Transportation and Parking

By BUS, the closest frequent lines are the 6, 9, 14, and 15. Many other lines pass within walking distance of the Museum. For more detailed route information, go to www.trimet.org.

By MAX light rail, take the Green or Yellow line and exit at the SW 6th & Madison stop (for northbound journeys) or the City Hall/SW 5th & Jefferson stop (for southbound journeys.)

By Portland STREETCAR, take the A Loop or NS Line and exit at the Art Museum stop. For more detailed route information, go to www.portlandstreetcar.org

By CAR, there is no parking at the Portland Art Museum. However, there are numerous lots within walking distance of the Museum, including a SmartPark garage at SW 10th Ave. and Yamhill St. Parking at a SmartPark garage is $5/day on Saturdays and Sundays. For other SmartPark locations. Street parking is available at $2 per hour. Street parkers must feed the meter every two hours.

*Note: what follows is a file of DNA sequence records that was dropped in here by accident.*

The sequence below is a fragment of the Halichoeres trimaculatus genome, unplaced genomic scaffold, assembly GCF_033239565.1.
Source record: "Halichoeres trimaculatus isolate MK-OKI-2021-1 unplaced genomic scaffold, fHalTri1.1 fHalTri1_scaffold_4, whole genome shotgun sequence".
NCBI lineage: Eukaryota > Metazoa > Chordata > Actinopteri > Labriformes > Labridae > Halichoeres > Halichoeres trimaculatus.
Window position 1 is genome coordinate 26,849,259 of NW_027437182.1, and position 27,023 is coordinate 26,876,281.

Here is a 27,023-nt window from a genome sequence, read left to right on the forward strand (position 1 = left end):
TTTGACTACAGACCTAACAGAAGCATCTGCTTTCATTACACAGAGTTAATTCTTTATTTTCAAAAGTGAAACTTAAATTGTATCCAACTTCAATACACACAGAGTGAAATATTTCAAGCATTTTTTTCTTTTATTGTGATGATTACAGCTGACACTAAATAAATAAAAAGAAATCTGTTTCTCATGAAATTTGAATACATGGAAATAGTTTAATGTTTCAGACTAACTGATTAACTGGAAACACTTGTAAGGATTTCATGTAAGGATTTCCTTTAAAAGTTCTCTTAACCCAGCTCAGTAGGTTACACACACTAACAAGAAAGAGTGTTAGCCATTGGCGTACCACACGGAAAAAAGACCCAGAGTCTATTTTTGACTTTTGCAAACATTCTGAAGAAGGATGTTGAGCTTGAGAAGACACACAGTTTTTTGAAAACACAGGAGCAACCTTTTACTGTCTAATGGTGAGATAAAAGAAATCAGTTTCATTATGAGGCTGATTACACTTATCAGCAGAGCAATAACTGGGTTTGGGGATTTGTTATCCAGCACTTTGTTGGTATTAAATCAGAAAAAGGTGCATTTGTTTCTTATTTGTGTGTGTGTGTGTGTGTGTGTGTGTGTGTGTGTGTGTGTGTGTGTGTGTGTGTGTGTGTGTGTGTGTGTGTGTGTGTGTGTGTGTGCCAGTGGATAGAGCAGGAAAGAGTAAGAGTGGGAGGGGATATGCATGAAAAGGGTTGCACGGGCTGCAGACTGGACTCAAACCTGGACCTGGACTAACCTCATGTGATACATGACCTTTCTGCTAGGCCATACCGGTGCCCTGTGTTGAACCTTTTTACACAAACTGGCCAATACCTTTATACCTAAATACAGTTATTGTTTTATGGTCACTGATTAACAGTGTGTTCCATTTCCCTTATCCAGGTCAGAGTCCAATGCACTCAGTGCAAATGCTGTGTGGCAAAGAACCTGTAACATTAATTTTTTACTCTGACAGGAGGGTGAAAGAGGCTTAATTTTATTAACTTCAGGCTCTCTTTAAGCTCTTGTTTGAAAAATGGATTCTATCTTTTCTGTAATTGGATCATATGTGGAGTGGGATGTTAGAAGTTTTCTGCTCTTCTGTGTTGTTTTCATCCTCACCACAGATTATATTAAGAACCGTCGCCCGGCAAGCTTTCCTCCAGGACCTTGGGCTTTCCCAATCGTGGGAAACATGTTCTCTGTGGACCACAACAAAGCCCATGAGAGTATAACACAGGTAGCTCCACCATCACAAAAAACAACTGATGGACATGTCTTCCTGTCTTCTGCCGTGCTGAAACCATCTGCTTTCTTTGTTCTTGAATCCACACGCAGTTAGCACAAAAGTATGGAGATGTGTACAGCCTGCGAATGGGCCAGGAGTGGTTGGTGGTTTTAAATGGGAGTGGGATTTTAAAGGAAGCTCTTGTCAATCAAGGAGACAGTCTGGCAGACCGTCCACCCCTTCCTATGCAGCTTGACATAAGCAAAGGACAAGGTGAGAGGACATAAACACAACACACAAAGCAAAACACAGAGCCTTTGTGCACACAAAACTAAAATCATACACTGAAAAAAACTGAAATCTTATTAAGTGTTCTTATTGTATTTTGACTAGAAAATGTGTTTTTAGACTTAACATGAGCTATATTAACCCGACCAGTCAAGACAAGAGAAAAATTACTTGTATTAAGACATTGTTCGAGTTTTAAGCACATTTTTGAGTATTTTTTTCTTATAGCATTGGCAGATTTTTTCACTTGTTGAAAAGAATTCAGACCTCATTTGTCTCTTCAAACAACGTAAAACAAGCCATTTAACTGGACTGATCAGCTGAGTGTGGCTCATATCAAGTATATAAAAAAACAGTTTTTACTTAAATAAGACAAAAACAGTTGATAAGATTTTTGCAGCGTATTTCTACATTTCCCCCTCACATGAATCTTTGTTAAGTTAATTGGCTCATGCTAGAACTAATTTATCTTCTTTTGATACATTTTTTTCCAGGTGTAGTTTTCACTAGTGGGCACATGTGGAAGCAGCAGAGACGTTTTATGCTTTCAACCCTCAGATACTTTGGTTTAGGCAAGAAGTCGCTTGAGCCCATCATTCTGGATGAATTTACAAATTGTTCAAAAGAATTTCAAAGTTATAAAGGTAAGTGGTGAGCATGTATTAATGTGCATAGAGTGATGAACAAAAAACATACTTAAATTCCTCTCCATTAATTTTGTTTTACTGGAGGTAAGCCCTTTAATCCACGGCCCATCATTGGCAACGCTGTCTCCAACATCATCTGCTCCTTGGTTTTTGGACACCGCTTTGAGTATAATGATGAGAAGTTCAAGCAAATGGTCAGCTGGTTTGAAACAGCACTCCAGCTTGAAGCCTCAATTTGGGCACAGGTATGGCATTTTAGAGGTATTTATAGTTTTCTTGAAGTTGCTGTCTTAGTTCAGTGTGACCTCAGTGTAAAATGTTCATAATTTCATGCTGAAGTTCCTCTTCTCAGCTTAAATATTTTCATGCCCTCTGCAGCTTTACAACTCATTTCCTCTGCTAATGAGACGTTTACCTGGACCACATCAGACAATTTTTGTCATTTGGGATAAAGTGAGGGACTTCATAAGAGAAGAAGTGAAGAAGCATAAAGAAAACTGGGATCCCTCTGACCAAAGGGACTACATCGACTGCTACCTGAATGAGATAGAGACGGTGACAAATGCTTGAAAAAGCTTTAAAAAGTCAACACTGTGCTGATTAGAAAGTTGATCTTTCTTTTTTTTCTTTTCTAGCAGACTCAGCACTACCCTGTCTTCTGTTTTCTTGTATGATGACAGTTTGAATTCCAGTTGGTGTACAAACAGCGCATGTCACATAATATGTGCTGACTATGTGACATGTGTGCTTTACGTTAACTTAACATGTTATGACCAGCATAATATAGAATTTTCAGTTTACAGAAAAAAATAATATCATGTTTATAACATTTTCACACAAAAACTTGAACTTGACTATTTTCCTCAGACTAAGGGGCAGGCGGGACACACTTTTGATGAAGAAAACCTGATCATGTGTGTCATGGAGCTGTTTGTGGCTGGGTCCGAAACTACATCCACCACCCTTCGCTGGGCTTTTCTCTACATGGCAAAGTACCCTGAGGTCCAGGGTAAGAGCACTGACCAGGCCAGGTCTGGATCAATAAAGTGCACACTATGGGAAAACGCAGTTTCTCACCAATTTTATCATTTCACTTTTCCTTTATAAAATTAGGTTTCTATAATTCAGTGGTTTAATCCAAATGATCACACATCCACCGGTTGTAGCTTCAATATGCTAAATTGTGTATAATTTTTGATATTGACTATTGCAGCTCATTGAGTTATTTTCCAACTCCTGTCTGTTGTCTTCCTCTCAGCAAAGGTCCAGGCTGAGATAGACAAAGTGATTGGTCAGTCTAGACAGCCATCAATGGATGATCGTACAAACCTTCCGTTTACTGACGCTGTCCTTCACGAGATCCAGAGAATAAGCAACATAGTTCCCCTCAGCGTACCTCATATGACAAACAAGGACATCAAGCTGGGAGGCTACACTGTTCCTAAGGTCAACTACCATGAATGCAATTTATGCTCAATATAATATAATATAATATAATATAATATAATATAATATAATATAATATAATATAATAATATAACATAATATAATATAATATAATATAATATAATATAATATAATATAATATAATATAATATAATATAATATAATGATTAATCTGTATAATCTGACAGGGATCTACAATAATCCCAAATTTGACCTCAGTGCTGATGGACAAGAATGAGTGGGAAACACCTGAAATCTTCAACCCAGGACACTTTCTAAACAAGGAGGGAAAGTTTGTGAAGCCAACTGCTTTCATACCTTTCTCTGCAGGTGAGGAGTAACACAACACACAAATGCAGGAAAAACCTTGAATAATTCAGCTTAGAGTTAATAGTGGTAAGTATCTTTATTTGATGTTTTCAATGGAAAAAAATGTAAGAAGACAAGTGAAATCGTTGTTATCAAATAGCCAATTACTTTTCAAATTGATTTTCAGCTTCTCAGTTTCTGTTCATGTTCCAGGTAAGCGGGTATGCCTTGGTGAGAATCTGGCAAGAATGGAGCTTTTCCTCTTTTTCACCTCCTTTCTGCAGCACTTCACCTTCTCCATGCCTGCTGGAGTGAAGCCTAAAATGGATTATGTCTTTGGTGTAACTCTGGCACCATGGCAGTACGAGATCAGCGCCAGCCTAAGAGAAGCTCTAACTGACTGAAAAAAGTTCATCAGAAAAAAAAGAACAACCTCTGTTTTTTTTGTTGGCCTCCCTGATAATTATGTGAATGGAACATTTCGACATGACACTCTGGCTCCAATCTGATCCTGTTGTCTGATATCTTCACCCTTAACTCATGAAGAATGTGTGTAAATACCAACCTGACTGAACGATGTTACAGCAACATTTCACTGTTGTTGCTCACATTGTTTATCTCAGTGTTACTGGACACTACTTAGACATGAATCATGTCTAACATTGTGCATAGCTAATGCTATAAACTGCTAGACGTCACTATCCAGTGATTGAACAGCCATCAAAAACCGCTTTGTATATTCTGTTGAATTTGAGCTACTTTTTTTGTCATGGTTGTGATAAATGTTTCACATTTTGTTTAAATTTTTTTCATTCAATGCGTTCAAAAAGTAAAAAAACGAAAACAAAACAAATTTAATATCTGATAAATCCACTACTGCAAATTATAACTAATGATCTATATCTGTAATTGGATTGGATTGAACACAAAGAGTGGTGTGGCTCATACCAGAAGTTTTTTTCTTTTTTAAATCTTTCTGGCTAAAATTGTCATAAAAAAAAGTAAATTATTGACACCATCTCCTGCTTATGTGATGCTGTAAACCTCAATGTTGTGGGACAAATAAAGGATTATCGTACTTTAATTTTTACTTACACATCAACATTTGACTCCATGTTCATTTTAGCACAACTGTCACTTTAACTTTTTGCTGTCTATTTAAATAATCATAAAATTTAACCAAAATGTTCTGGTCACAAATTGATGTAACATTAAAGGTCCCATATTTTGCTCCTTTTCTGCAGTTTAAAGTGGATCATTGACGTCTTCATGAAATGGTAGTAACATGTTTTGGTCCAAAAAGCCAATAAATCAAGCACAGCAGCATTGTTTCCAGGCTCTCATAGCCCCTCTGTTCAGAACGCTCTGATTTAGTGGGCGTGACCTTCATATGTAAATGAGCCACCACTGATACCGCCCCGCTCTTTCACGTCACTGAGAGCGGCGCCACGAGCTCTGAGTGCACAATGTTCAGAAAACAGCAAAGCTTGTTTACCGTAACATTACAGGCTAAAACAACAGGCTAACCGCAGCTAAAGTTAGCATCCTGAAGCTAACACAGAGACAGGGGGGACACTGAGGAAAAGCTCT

Taking Care of Yourself

We're aware that the issues raised by this conference can be challenging. Whether you're a family member of an incarcerated person, formerly incarcerated, a survivor of domestic violence, or simply sensitive to the topics we discuss, we want to help ensure this is not a (re)traumatizing experience. To that end, we encourage you to review this useful handout from the Center for Trauma Support Services and Partnership for Safety and Justice that has ideas about how to feel calmer in the moment.

Conference Schedule

Saturday, November 16 - Laying the foundation

7:45–8:15 am Check-in & breakfast 

8:15–8:30 am Welcome & opening remarks 

8:30–9:00 am Keynote: State Representative Tawna Sanchez